Herb: Spider Lily

Latin name: Lycoris radiata

Family: Amaryllidaceae (Amaryllis Family)

Medicinal use of Spider Lily:

The root is used in the treatment of swellings, ulcers and the nervous afflictions of children. The bulb is emetic and expectorant, a decoction is used to counteract poison and is also applied to ulcers and swellings. The bulb can be made into a plaster and is then applied to burns and scalds. The plant is said to have anticancer properties.

Description of the plant:


50 cm
(1 foot)


Habitat of the herb:

By cultivated fields and in meadows in the lowland and hills of C. and S. Japan.

Edible parts of Spider Lily:

Bulb - cooked. It is used as a source of starch. The bulb is 2.5 to 3.5cm in diameter. Caution is advised, see the notes above on toxicity.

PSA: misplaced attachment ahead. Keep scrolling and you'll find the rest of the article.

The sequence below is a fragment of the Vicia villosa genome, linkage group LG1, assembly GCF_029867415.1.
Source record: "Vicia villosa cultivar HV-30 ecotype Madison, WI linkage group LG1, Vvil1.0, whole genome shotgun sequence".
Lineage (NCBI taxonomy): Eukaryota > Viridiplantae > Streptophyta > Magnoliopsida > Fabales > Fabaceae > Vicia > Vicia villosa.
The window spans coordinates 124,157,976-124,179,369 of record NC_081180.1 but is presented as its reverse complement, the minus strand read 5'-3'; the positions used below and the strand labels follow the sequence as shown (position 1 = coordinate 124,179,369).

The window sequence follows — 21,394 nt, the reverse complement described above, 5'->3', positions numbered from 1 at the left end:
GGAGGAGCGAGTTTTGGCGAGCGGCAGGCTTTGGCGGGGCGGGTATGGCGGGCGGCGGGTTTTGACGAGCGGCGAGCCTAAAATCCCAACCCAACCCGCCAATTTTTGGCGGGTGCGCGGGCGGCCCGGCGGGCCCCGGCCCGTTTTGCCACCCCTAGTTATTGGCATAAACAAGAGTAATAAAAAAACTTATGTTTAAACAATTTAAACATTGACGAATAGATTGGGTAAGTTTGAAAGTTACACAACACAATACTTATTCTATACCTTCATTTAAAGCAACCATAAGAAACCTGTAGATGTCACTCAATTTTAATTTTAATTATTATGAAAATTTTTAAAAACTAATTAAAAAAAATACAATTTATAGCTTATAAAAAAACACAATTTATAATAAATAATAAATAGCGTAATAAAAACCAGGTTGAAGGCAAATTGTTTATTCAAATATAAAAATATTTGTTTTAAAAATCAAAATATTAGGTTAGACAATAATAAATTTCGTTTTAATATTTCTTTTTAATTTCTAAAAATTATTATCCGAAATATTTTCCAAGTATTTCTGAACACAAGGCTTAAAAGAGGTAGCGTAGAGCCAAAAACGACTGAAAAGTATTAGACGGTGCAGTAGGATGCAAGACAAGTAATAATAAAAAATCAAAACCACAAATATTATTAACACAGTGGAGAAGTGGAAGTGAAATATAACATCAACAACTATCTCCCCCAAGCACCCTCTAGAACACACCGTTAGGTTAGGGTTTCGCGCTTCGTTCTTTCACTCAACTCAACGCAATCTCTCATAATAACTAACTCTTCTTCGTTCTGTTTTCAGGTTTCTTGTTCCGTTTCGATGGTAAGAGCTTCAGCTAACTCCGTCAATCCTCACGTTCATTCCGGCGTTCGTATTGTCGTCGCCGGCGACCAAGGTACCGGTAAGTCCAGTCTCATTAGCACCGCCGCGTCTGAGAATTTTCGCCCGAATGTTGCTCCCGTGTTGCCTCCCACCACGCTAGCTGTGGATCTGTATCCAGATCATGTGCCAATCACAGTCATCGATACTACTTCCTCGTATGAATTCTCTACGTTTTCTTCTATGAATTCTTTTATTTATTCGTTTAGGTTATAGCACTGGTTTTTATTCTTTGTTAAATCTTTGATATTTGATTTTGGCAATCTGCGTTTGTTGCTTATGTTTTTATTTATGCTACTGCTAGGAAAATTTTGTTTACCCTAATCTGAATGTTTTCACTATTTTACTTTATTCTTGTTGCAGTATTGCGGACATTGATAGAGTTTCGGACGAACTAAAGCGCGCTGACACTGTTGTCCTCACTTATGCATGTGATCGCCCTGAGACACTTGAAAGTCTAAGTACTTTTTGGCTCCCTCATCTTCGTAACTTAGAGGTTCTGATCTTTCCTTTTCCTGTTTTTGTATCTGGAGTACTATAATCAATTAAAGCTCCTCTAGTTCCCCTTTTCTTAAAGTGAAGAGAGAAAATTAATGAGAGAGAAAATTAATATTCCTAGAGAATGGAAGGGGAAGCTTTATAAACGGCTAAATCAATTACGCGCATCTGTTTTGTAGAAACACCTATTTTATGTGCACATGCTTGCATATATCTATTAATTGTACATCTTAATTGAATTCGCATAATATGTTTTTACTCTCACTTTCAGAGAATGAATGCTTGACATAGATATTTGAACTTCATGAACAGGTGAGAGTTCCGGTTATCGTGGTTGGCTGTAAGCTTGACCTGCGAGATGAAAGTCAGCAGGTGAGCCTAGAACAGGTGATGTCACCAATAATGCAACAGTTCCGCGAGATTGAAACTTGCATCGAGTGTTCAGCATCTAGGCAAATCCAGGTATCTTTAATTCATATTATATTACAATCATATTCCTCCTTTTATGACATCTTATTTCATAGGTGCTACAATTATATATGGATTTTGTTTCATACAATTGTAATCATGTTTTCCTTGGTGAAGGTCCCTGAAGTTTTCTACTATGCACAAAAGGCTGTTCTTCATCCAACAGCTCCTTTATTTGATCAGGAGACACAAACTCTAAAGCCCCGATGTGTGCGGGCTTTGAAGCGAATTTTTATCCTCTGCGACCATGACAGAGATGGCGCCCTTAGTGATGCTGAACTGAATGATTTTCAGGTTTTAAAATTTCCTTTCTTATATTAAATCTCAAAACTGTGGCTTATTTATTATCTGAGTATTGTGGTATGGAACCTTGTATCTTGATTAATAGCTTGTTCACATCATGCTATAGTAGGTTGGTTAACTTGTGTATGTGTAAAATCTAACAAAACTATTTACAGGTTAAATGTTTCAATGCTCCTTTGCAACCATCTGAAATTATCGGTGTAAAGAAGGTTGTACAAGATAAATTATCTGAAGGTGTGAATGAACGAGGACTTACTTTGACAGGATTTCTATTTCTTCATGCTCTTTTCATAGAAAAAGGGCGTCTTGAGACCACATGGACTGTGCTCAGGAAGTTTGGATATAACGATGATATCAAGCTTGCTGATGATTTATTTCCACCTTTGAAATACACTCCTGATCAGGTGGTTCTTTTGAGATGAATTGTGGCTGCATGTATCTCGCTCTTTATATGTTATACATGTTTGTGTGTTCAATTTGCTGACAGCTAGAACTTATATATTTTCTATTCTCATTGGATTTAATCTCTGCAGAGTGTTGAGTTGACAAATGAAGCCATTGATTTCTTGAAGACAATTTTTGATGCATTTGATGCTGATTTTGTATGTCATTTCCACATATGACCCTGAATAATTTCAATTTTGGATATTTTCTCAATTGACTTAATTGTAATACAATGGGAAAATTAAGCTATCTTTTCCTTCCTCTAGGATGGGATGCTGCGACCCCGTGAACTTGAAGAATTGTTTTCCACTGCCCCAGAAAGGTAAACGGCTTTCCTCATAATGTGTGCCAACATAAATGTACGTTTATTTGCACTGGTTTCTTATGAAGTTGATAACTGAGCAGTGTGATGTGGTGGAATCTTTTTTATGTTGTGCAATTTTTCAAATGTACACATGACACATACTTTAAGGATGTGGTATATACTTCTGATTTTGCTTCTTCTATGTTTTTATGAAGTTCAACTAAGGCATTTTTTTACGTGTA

Propagation of the herb:

The seed is best sown as soon as it is ripe in a greenhouse and should germinate in the spring. Sow the seed thinly so that it does not need to be disturbed for its first year of growth. Give an occasional liquid feed during the growing season to ensure the plants do not become nutrient deficient. Pot up the small bulbs when the plants become dormant, placing 2 bulbs in each pot. Grow them on for another 2 years in the greenhouse before planting them out when they are dormant. Division of offsets in the dormant season.

Cultivation of Spider Lily:

By cultivated fields and in meadows in the lowland and hills of C. and S. Japan.

Known hazards of Lycoris radiata:

The bulb contains toxins and must be leached before it is used for food. Bulbs contain 2 inactive alkaloids.

Plant information taken from the Plants For A Future.